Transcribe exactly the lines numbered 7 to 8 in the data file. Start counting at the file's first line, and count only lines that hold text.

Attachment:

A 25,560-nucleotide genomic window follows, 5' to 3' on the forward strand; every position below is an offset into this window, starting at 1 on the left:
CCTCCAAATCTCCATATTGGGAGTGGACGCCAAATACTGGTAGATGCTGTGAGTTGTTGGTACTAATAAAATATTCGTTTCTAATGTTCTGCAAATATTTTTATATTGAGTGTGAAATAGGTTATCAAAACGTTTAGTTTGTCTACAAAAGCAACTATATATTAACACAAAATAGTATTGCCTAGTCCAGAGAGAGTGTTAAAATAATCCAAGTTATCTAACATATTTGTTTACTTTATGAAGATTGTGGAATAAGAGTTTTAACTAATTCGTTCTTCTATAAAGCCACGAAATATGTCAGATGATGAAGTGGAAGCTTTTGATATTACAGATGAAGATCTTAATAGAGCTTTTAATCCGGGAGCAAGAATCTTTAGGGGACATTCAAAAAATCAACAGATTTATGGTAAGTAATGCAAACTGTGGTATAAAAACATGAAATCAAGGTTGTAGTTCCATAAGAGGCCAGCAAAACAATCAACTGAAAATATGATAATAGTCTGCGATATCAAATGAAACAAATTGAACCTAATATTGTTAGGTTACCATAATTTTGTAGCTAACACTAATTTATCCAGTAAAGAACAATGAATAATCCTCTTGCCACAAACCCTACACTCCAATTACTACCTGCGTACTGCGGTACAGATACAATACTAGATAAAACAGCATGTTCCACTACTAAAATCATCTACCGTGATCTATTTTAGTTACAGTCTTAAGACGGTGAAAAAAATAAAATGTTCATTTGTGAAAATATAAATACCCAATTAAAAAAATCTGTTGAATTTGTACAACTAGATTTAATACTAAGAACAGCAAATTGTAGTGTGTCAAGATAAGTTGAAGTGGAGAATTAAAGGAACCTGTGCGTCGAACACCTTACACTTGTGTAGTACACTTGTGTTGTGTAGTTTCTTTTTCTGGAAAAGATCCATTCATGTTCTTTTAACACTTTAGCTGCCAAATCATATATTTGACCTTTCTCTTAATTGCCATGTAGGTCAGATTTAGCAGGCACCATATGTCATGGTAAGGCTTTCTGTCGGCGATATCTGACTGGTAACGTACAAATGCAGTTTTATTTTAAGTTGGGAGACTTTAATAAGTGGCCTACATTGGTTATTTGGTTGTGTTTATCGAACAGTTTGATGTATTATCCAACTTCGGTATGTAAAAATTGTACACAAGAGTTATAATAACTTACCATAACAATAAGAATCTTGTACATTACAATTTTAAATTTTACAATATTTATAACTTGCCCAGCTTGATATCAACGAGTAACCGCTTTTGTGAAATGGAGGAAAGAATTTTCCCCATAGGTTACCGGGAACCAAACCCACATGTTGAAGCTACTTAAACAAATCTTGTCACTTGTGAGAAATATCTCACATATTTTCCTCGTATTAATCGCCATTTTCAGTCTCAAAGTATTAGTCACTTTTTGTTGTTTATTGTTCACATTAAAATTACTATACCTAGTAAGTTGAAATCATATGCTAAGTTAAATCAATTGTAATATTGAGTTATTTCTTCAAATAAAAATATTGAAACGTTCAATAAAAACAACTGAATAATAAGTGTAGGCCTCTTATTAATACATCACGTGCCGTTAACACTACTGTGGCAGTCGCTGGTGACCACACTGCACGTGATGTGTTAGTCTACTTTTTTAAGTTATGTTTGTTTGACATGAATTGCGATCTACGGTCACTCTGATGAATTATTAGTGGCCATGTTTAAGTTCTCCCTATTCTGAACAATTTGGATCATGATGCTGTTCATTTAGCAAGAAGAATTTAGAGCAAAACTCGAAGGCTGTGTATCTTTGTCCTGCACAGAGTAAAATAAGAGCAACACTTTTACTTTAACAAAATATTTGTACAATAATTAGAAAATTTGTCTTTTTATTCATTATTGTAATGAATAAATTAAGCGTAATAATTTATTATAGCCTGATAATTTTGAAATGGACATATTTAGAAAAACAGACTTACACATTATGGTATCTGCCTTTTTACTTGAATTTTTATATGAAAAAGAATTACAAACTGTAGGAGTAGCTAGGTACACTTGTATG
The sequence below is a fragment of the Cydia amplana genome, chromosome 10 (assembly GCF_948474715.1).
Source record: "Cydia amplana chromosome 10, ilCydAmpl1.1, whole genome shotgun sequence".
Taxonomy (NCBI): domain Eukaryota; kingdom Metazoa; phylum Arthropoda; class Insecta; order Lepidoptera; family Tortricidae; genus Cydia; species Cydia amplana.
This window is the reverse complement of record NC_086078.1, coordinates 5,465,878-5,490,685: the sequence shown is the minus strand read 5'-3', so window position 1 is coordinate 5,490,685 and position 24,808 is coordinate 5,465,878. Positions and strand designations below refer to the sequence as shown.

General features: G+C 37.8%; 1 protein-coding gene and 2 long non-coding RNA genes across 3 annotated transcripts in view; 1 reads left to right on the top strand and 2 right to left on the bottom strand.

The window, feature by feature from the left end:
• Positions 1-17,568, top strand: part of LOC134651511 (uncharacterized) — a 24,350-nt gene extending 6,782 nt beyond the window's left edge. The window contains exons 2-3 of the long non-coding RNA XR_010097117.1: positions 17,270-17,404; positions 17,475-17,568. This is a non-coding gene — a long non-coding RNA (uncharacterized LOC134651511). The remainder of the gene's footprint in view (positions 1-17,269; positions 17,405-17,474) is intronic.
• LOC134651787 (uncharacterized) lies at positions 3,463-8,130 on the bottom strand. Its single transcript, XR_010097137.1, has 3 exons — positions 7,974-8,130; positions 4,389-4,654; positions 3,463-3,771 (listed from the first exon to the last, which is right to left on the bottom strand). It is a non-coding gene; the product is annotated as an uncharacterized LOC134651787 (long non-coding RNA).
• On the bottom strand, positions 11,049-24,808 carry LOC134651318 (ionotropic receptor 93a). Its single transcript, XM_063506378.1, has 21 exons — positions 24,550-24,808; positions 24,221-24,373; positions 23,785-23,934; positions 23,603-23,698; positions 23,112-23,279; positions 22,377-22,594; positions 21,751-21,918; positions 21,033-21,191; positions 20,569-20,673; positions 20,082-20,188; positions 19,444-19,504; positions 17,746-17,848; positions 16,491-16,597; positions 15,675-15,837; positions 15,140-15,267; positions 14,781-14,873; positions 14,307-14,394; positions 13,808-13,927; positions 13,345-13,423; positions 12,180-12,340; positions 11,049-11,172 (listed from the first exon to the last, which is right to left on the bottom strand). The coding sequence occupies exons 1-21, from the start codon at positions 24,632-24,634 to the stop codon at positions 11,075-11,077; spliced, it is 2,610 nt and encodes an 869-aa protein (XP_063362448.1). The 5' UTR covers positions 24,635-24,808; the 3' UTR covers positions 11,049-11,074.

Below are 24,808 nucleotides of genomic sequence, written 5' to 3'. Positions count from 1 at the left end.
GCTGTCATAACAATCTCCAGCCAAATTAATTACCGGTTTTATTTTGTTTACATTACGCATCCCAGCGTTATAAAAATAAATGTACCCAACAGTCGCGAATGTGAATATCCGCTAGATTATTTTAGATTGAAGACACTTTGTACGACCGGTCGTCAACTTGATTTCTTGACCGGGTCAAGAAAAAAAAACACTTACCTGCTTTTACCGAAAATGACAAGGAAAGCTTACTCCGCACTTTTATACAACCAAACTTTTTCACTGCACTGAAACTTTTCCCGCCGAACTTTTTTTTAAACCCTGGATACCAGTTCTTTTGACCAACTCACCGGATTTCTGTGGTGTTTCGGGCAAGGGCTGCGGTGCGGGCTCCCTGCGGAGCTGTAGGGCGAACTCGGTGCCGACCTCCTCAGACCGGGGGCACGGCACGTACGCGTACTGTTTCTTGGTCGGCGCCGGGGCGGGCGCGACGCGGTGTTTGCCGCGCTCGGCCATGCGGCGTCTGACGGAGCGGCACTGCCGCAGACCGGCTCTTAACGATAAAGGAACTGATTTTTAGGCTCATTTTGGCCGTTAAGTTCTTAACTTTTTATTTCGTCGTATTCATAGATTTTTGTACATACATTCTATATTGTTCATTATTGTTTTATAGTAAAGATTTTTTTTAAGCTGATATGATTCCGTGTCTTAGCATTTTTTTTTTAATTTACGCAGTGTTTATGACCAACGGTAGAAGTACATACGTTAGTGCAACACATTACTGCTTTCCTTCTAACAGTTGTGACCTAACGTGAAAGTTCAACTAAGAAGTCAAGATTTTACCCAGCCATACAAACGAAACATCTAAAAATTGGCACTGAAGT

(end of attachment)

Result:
General features: G+C 37.8%; 1 protein-coding gene and 2 long non-coding RNA genes across 3 annotated transcripts in view; 1 reads left to right on the top strand and 2 right to left on the bottom strand.

The window, feature by feature from the left end: